Yet, we have known for over three decades now that Eric Gill, a very famous, prolific and renowned artist, repeatedly raped and sexually abused his two daughters from their pre-teenage years onwards and even kept notes of the measurements of their maturing body parts alongside measurements of his penis size, both flaccid and erect.
In 2017, Ditchling Art Gallery, where connections to Gill’s family still run deep, addressed the problem of Eric Gill honestly and openly and after huge deliberation, Nathaniel Hepburn drew the conclusion,
“At one end, there are those who believe biography to be irrelevant; and at the other, there are those who believe he was a disgusting man, and wonder why he should be shown at all. Most are in the middle. Even within the team at Ditchling, different people feel different things. But in the end, the only reason for doing the show is because he is an extraordinary artist.”
Hepburn did it responsibly, taking advice from those trained in dealing with abuse, and whether or not we individually agree with that decision, especially in the light of high profile sex abuse cases in recent years, Ditchling is, at the end of the day, a commercial gallery operating as a business for whom local man Gill’s work provides a good stream of income. In such context, the very real argument of separating the art from the artist has a place for some.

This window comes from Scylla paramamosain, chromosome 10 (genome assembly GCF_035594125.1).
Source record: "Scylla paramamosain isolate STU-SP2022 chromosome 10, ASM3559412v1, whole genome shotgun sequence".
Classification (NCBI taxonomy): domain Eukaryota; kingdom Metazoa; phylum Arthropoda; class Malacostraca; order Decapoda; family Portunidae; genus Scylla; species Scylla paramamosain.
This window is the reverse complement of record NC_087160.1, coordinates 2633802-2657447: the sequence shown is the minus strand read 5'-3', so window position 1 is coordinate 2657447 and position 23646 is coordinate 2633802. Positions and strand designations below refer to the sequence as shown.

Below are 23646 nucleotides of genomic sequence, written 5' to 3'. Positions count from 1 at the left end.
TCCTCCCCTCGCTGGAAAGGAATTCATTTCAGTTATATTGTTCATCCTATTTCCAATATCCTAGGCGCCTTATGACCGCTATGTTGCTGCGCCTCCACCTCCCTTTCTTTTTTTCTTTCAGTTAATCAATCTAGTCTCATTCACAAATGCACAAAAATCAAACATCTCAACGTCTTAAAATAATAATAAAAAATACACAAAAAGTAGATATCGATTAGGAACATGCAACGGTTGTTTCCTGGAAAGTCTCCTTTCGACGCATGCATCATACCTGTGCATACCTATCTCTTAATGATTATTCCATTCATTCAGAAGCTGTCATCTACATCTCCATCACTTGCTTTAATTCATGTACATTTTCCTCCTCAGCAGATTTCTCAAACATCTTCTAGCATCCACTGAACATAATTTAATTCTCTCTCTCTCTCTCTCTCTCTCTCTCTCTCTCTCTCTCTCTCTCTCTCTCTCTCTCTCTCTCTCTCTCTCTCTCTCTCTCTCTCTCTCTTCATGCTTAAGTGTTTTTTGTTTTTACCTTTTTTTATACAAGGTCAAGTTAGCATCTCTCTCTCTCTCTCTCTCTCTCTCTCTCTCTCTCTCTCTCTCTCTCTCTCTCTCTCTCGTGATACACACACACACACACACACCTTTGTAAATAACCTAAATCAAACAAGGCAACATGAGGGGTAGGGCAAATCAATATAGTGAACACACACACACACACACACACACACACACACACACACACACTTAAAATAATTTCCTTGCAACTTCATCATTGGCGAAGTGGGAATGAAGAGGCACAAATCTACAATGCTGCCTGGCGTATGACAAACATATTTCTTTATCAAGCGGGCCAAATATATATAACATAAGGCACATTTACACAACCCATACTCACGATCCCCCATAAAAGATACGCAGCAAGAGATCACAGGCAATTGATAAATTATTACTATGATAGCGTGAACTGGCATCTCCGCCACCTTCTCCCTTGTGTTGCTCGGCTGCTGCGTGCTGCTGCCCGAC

However, I would contest that touring Gill’s work in times when the appalling revelations of abuse by Ministers and Clergy in religious organisations, including the Methodist Church, are being continually investigated, is neither wise nor appropriate, and is deeply insensitive. There are so many other worthwhile artists doing incredible work on spiritual themes that to quietly retire the work of an artist who does nothing to enhance the church’s desire to honestly confront its past and move on with integrity and grace, would be no loss whatsoever and would be deemed a responsible act.
The Methodist Modern Art Collection can be viewed online here.
This part of my site isn't about me at all.
It is about watching, observing and reading the work of others. Those who know what they are about, who have honed their crafts over many years and for whom I have the greatest respect and admiration.
I have learned, and continue to learn, so much from each show watched, each book read, each art work discovered and each person encountered, and I am humbled by their generosity of spirit in giving so much.